38 killed, over 100 injured in bomb attacks at Istanbul

RSTV Bureau
Twin blasts killed more than 38 people, including 30 police officers at soccer stadium in Istanbul, Turkey. (AP Photo)

Twin blasts killed more than 38 people, including 30 police officers at soccer stadium in Istanbul, Turkey. (AP Photo)

Twin attacks by a suicide bomber and a car bomber near an Istanbul soccer stadium killed 38 people and wounded 166 others in the latest large-scale assault to traumatize a nation confronting an array of security threats.

The bombs targeted police officers, killing 30 of them along with 7 civilians and one unidentified person, Turkey’s Interior Minister Suleyman Soylu told reporters early today.

He added that 10 people had been arrested in connection with the “terrorist attack.”

The civilian death toll was lower because fans had already left the newly built Vodafone Arena Stadium after the soccer match when the blasts occurred. Witnesses also heard gunfire after the explosions.

“We have once again witnessed tonight in Istanbul the ugly face of terror which tramples on every value and decency,” Turkish President Recep Tayyip Erdogan said in a statement.

The first bomb went off just outside the facility known popularly as Besiktas Stadium after the local team and neighborhood. The second blast that came moments later was attributed by authorities to a suicide bomber.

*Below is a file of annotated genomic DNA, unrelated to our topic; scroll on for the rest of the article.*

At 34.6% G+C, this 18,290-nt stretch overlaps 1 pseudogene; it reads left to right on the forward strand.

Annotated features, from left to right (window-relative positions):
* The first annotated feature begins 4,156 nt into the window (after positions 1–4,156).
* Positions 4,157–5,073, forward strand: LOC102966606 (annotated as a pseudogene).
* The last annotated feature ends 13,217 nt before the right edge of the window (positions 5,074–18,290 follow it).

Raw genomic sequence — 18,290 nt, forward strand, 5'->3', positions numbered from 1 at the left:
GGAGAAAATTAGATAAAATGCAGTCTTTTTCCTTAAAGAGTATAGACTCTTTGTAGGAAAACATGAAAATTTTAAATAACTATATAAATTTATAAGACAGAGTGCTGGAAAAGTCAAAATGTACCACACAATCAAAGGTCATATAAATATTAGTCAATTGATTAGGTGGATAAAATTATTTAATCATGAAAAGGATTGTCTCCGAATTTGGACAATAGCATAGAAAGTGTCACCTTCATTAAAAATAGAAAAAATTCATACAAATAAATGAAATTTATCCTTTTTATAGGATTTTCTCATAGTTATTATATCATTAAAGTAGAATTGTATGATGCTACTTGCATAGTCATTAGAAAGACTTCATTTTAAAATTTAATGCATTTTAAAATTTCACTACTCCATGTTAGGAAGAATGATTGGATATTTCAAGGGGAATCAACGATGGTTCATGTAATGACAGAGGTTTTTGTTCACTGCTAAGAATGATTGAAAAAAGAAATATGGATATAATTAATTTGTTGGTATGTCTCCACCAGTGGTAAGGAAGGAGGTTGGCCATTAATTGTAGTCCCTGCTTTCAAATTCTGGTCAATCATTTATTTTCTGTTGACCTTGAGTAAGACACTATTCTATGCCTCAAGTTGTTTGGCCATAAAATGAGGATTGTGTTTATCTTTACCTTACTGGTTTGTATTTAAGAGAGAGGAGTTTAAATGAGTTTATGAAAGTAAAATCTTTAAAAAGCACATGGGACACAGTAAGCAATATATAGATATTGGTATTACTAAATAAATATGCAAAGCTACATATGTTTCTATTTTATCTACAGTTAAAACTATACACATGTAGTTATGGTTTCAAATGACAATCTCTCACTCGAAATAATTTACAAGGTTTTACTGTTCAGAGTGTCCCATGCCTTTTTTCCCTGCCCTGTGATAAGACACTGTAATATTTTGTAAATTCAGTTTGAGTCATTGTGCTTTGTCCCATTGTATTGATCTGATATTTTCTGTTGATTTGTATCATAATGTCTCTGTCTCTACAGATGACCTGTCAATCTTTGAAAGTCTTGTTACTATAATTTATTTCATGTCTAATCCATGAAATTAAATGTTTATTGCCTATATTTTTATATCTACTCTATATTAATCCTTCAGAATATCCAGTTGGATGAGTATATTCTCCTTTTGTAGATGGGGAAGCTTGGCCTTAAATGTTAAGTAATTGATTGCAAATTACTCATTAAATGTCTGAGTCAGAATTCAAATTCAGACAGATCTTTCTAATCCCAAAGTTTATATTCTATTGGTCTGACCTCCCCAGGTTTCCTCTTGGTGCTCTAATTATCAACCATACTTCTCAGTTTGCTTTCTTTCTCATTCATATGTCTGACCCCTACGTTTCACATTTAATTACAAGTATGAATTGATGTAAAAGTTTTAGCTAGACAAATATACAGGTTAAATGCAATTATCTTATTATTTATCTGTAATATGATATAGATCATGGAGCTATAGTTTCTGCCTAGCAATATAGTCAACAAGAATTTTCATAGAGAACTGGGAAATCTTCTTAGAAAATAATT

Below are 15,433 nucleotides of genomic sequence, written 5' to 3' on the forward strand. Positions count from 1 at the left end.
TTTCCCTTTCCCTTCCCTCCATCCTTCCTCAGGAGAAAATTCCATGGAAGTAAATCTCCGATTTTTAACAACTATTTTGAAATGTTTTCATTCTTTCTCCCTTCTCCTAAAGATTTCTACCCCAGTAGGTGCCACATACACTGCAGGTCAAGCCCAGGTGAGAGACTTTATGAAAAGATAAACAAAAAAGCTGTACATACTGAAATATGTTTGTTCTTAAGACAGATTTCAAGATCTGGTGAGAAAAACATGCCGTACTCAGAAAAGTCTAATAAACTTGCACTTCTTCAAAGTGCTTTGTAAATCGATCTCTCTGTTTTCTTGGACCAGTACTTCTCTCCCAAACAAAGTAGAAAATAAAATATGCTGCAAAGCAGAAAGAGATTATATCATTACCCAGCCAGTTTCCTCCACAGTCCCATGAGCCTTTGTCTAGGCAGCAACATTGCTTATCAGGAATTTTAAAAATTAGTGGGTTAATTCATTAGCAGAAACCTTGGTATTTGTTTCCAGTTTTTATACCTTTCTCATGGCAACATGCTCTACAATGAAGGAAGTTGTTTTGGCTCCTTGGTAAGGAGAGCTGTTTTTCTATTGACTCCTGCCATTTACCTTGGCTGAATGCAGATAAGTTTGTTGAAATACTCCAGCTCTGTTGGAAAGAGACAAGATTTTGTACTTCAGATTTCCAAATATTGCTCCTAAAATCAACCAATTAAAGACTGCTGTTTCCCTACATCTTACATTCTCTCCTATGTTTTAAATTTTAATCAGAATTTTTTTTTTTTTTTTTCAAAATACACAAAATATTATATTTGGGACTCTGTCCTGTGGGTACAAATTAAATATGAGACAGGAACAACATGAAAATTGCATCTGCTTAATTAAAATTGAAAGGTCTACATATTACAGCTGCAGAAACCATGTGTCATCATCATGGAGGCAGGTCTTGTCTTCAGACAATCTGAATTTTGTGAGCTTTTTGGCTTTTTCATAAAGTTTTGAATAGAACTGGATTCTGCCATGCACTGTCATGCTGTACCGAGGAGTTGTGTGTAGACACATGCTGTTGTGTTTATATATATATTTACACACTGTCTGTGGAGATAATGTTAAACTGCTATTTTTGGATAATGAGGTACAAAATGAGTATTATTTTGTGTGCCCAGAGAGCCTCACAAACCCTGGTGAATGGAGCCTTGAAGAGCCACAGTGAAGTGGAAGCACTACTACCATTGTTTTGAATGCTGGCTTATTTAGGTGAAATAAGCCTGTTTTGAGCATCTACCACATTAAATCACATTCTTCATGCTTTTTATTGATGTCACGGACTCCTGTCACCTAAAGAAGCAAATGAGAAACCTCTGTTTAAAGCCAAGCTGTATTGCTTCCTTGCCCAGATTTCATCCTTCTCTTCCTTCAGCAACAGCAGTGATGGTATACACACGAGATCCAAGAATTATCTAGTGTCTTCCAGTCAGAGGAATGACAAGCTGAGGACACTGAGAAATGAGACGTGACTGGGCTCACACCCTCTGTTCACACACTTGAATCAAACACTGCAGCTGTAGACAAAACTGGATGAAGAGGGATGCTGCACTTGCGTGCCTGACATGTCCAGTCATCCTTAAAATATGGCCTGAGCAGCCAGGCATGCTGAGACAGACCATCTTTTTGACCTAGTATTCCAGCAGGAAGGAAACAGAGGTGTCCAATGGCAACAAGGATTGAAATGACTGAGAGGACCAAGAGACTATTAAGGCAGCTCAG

Police cordoned off the area as smoke rose from behind the stadium and ambulances began ferrying the wounded to hospitals. Glass from the blown-out windows of nearby buildings littered the pavement.

Turkey police outside the soccer stadium after the attack. (AP Photo)

Turkey police outside the soccer stadium after the attack. (AP Photo)

There was no immediate claim of responsibility. This year, Istanbul has witnessed a spate of attacks attributed by authorities to the Islamic State group or claimed by Kurdish militants. A state of emergency is in force following a failed July 15 coup attempt.

Soylu acknowledged the country was struggling against “many elements” trying to compromise its fight against terrorism.

Turkey is a partner in the US-led coalition against the Islamic State and its armed forces are active in neighboring Syria and Iraq. It is also facing a renewed conflict with an outlawed Kurdish movement in the southeast.

Ned Price, a spokesman for the White House National Security Council, said Washington condemns the attack in “the strongest terms.”

“We stand together with Turkey, our NATO Ally, against all terrorists who threaten Turkey, the United States, and global peace and stability,” Price said in a statement.

A taxi driver at the site of the Istanbul bombings said their force made him hit his head on the taximeter and that his ears were still ringing from the blasts and screaming that followed.

“Amid the screams I heard an officer saying ‘do not shout! Do not make them (the perpetrators) be satisfied,” said Ismail Coskun.